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Changing key elements of the U.S. health care system can be effective and in the best interests of patients. It can also be ill-advised.

Presidents George W. Bush and Barack Obama were largely successful in implementing “radical” changes to the health care system, the former instituting a drug benefit for seniors through the Medicare Part D prescription drug program, the latter extending health insurance to the uninsured through the Affordable Care Act.


In contrast, President Bill Clinton’s first administration was tainted by its failure to implement an ambitious plan to reform the health care system. More than 20 years later, President Trump proposed a sweeping change in January 2019: eliminating the rebates that pharmacy benefit managers negotiate with manufacturers for federally sponsored prescription drug plans. After much public review, analysis, and debate, the Trump administration abandoned the proposal in August 2019.

Nearly a year later, the Trump administration in July restated its intention to do away with rebates for Medicare Part D drugs as one of several new executive orders aimed at lowering prescription drug costs. One of the administration’s goals in revisiting the rebate elimination plan is to reduce the potential for unintended incentives created by the protection of rebates under the safe-harbor provisions of the Anti-Kickback Statute.

One such incentive is that pharmacy benefit managers may give preferential status (referred to as formulary management) to drugs with higher list prices but that offer higher rebate revenues to the pharmacy benefit managers, as rebates are typically a percent of the list price.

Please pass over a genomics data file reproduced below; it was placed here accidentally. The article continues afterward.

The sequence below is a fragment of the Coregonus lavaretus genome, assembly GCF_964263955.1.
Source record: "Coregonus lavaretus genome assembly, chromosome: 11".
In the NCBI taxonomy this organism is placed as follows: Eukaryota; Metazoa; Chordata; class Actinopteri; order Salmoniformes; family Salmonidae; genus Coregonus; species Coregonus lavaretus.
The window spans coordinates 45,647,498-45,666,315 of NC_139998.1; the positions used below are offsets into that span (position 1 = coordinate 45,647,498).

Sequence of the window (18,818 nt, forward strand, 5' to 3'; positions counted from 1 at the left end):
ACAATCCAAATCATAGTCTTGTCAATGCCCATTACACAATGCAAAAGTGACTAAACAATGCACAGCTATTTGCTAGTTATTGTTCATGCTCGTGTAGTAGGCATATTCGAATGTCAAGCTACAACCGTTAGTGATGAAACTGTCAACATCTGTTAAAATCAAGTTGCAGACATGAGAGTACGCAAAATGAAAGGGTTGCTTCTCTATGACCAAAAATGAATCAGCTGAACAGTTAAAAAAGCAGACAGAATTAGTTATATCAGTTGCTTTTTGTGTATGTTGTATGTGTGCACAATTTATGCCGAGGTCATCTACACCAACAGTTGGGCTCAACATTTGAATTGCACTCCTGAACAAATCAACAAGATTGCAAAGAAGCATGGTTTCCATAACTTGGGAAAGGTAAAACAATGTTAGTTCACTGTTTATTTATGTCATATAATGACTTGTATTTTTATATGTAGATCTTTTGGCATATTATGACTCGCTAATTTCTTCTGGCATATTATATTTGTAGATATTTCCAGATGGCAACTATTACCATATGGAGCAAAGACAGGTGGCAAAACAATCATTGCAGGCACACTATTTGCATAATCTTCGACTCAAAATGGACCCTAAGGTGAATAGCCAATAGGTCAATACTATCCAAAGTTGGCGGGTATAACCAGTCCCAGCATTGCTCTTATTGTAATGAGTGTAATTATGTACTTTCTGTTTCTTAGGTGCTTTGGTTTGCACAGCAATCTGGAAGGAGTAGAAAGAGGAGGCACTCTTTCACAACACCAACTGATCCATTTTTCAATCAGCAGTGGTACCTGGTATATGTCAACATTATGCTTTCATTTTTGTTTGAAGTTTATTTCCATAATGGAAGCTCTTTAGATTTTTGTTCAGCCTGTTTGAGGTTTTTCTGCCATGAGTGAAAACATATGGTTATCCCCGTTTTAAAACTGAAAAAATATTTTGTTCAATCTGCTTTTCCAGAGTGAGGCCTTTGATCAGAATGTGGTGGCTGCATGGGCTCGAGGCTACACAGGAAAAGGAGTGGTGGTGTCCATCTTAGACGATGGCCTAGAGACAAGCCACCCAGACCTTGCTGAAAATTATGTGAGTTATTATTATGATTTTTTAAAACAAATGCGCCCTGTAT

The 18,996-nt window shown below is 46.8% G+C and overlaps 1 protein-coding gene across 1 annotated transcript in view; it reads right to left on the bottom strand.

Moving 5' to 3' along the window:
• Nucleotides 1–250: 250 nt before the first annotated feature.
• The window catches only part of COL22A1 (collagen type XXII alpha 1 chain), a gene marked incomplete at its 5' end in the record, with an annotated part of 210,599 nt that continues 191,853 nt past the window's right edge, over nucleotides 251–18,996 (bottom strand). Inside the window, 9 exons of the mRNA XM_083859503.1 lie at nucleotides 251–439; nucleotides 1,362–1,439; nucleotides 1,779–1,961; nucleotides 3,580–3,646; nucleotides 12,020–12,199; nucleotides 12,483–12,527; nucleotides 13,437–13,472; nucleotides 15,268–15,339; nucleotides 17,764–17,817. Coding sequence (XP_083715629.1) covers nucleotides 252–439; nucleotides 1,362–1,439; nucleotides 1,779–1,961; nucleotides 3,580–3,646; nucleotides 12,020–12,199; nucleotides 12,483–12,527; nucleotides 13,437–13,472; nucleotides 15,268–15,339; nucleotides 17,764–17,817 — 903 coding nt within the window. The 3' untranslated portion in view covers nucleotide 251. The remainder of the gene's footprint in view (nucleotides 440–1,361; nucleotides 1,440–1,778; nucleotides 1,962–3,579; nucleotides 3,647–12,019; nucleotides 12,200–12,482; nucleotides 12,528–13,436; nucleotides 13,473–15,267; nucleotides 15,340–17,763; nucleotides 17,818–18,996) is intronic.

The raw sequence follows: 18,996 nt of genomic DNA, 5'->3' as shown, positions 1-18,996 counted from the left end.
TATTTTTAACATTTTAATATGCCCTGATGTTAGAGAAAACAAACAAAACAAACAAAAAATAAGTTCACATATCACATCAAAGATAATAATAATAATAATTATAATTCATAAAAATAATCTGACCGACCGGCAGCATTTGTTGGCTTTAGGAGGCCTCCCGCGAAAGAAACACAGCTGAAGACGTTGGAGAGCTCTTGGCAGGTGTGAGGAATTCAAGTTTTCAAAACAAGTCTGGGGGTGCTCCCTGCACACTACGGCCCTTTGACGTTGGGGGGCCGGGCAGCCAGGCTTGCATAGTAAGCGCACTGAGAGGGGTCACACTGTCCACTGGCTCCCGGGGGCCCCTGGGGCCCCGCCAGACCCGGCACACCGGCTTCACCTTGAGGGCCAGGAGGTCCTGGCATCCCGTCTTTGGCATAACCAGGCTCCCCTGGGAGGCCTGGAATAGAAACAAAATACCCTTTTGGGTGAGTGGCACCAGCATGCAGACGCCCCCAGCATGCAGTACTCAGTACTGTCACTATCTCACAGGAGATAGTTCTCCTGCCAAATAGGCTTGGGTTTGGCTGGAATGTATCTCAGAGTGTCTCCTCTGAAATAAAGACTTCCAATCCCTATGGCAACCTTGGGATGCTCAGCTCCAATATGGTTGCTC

In the past, rebate revenue was often retained by pharmacy benefit managers. Today, the vast majority of rebates flow back to health plans. Nevertheless, patient co-insurance payments (the percentage of a drug’s cost that a patient pays) for higher-cost specialty drugs are often based on list prices, and not on the actual or “net” cost to the pharmacy benefit manager or insurer after rebates.

We offer an alternative proposal that could achieve the administration’s objective of lower drug costs for patients without fundamentally altering the existing model: set patient co-insurance levels based on the average sales price (ASP). The average sales price is the average net price — the price after rebates and discounts are taken into account. This would not require completely abandoning the pharmacy benefit manager rebate model and price negotiation in managing formularies. It would provide more transparency to patients and other stakeholders about the actual costs of their prescription drugs.

Manufacturers already report average sales prices to the Centers for Medicare and Medicaid Services for Medicare Part B drugs. Extending this mechanism to Part D drugs would ensure that patients pay co-insurance based on net costs after rebates. This would also preserve the discretion that pharmacy benefit managers and insurers have in managing formularies based on non-price factors like the comparative effectiveness of medications.

One might argue that a more equitable approach might be to set patient co-insurance levels based on the costs that pharmacy benefit managers and insurers actually pay for drugs, namely the plan-level net costs after rebates. While setting co-insurance levels based on individual plans’ net costs would lead to greater price transparency, it would involve significant additional reporting requirements and administrative burden, and it is not certain that the result would be lower total cost of care.